This is our fourth and final week of Focus On Transitions. I hope you've been able to try some of the exercises in your daily riding, and have found them to be useful in helping to improve your horse's transitions as well as overall gaits and way of going. I'm in the process of putting together a much more complete course package for those who wanted more. Go to my Practice Sessions page for more details.
If you missed the first three exercises, click on the appropriate link below. Although the exercises have been progressively difficult, you can always mix them up and use them repeatedly over the course of several weeks. It never hurts to go back to the more simple exercises on a day that you might want to keep things easy, or skip one and go to the more challenging exercise. It all depends on you and your horse's needs.
I'd also love to hear your feedback - which ones you tried, how things went, what did they do for you and your horse. Just email me at firstname.lastname@example.org
I've saved the most interesting exercise for the last one! Enjoy!
This week, we're going to progress into more changes - including changes of bend as well as gaits. We have embedded circles at different gaits, which will require your horse to step deeper under the body and bend more than in previous exercises. We continue with straight line transitions and non-progressive as well as progressive transitions.
You can simplify the exercise by keeping to one gait for both circles. You can make the exercise more difficult by cantering the 10-metre circle and trotting the 20-metre circle.
- Accurate 20-metre circle which transitions to a 10-metre circle
- Straight and balanced canter-walk and walk-canter transitions
- Effective use of corners at trot
- Adequate bend for 20-metre vs. 10-metre circles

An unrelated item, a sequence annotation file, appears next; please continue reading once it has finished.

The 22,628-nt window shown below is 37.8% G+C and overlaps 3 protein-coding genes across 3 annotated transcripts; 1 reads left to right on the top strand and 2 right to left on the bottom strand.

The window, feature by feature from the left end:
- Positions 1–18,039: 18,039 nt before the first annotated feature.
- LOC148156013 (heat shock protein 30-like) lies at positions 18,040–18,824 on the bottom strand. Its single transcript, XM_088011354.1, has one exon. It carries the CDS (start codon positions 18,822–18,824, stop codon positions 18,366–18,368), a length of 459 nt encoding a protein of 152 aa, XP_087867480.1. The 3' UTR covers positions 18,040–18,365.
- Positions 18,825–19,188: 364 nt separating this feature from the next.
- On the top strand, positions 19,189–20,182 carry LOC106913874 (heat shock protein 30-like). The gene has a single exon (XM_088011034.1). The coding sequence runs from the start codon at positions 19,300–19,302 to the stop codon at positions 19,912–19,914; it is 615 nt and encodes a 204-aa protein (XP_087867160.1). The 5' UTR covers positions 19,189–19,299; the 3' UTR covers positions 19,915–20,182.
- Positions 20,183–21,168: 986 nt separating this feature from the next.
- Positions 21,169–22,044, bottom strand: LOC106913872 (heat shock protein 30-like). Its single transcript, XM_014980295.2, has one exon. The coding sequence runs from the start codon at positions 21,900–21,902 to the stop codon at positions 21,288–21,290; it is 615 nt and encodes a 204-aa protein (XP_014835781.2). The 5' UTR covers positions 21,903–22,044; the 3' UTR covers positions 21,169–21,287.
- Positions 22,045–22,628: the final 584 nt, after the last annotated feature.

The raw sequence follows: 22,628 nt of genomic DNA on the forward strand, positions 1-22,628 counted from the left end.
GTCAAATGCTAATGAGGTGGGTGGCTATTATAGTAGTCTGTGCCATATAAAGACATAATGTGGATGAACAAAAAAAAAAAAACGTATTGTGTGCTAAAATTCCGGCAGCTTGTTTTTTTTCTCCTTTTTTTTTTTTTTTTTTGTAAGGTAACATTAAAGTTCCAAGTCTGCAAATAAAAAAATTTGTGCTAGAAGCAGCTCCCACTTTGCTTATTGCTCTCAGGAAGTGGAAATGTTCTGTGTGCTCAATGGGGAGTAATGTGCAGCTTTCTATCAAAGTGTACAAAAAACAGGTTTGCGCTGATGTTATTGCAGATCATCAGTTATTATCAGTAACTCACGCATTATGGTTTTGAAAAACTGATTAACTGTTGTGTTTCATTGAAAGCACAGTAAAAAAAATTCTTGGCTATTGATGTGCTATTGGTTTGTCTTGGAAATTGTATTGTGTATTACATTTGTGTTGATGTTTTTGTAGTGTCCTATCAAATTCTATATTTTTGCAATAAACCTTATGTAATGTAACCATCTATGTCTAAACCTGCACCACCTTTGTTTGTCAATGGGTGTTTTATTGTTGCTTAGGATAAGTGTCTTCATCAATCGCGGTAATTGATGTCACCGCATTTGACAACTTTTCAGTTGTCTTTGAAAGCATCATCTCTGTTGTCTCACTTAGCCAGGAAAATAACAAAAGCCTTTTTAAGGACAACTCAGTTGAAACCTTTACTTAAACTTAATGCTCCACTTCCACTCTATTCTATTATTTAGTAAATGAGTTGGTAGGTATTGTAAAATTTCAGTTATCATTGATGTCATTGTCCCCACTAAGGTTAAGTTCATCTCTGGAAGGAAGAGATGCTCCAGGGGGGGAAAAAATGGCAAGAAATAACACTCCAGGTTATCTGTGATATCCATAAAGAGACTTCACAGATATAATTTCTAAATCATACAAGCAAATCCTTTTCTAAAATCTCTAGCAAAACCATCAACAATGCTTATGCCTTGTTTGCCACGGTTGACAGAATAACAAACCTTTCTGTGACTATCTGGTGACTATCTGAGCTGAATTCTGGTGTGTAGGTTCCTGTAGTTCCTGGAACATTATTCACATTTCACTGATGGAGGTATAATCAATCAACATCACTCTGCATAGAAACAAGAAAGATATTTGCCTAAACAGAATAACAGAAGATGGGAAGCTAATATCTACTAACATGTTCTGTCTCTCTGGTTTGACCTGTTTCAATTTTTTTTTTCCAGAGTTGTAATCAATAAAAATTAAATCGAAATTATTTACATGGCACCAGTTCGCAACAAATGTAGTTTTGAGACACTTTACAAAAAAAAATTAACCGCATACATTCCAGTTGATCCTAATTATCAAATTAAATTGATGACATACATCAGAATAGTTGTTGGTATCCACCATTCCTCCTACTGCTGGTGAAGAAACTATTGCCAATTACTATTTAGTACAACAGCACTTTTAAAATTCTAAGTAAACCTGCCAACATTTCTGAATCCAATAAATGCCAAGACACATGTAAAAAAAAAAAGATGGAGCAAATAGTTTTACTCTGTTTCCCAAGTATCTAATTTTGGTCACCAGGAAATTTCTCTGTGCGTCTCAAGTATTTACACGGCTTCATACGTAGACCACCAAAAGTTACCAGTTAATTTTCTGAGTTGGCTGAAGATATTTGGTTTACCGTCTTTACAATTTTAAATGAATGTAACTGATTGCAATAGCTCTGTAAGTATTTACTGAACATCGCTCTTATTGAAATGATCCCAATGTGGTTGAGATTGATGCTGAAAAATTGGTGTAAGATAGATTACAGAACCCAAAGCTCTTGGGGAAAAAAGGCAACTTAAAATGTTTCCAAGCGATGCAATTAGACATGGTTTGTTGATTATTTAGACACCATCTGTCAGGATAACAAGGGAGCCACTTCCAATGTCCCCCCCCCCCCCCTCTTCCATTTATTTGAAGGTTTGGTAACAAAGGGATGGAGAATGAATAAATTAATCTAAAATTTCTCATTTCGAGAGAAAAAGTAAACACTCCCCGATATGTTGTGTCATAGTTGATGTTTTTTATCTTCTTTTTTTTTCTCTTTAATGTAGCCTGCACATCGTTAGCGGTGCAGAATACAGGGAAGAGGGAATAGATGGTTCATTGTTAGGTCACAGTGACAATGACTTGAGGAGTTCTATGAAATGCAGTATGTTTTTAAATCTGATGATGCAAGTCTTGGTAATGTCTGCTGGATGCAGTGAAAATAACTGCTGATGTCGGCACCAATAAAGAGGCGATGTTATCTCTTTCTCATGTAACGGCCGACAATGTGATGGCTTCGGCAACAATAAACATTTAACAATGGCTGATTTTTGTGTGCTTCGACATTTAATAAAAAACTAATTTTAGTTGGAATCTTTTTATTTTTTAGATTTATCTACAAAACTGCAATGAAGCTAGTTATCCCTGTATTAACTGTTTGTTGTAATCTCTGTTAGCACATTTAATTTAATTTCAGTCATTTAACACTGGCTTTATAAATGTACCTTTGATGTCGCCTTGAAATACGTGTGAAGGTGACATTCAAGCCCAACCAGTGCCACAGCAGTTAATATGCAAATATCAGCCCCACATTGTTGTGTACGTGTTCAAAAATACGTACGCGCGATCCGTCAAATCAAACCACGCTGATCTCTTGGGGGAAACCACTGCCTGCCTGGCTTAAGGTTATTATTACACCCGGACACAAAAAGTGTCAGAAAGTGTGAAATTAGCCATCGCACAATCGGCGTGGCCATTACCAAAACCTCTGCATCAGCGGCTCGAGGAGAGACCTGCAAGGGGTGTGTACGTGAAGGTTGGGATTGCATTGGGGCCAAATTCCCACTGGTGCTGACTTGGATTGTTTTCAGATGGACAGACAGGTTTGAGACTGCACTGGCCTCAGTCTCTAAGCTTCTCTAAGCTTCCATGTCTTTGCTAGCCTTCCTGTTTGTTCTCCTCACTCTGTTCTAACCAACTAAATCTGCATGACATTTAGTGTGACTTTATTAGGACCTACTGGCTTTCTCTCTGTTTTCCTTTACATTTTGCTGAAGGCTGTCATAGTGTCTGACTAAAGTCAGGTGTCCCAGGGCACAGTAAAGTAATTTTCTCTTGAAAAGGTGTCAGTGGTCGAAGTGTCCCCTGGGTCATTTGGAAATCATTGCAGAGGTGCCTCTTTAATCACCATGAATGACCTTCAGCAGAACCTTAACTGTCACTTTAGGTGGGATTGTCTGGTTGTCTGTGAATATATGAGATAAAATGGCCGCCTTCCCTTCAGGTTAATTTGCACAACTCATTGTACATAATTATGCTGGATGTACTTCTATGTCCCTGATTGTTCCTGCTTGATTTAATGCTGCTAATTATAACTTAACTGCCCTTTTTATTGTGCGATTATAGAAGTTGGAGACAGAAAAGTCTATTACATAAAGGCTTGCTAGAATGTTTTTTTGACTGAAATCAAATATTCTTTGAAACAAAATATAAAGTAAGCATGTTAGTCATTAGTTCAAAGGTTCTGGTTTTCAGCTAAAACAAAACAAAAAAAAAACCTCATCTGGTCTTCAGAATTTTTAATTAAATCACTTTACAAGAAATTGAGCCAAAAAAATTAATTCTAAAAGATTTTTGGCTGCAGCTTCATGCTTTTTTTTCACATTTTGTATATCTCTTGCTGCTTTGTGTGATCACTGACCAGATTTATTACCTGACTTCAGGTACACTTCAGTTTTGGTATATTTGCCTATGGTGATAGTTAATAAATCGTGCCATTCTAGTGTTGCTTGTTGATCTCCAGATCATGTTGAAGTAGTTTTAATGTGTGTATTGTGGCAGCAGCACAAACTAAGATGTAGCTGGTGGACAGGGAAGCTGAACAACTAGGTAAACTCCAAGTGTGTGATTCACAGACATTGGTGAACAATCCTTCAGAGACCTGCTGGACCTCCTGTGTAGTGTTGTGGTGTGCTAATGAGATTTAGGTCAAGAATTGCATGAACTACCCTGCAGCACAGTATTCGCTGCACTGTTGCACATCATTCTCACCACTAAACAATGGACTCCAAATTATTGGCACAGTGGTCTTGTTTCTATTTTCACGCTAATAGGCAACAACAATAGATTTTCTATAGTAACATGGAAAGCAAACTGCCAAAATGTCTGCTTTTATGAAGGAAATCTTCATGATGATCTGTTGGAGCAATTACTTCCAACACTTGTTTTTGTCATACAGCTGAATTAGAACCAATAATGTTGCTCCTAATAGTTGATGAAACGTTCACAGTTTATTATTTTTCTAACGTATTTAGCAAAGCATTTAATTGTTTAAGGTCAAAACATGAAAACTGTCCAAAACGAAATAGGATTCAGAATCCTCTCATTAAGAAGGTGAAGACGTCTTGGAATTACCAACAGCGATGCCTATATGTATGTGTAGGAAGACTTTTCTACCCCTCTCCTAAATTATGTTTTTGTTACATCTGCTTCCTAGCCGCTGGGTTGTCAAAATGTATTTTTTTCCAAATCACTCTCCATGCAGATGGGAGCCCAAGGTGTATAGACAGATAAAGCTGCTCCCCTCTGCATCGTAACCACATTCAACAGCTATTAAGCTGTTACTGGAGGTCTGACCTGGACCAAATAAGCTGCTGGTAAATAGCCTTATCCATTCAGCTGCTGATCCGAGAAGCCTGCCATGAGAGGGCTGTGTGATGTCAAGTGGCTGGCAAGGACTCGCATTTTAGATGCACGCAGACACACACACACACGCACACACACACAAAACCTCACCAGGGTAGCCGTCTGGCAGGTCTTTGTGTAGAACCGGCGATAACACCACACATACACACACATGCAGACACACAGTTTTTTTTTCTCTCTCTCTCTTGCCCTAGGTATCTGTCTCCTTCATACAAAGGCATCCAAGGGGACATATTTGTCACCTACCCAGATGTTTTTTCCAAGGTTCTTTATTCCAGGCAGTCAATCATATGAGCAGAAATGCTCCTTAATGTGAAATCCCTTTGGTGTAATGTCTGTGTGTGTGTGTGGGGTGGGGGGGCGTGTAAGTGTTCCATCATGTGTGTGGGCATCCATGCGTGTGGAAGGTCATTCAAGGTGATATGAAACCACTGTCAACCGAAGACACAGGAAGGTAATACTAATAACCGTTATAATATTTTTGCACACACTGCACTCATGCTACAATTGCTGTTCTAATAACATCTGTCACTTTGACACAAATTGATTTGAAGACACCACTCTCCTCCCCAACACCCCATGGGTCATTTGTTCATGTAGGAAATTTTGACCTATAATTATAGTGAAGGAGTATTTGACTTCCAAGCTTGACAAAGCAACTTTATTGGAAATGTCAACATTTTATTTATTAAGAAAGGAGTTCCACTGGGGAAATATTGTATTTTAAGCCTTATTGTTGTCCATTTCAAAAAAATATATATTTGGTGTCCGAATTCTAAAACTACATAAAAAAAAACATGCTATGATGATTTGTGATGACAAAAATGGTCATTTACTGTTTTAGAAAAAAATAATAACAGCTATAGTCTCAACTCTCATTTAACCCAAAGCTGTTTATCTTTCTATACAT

- Trot to halt transition on a straight line
See the previous articles for the walk-canter and canter-walk, as well as the walk-trot and trot-walk transitions.
This is a non-progressive, downward transition that requires more energy and response from the horse than you might think.
As this is the last "movement" of the exercise, you come to the halt from the 20-metre trot circle. Make sure you have a strong, round trot as you come out of the circle. If your horse has a tendency to slow down on a circle, you might need to energize him from the hind end before heading onto the straight line. If your horse tends to rush, use a half-halt or two to help him balance more to the hind end before the straight line.
2. Straight Line
You come out of a mild 20-metre bend to the rail. Be sure to keep your horse's shoulders from "leaking to the outside" and pointing to the rail. Keep the horse straight on the straight line. Half-halt through the last two or three strides in preparation for the halt.
Stop with your seat. Keep your legs on the horse's side, but not active. Keep contact with the reins, but avoid pulling back. Try to get the halt more from your seat than your hands. Ideally, your horse should stop straight (not leaning to one side) and square (front legs parallel and hind legs parallel).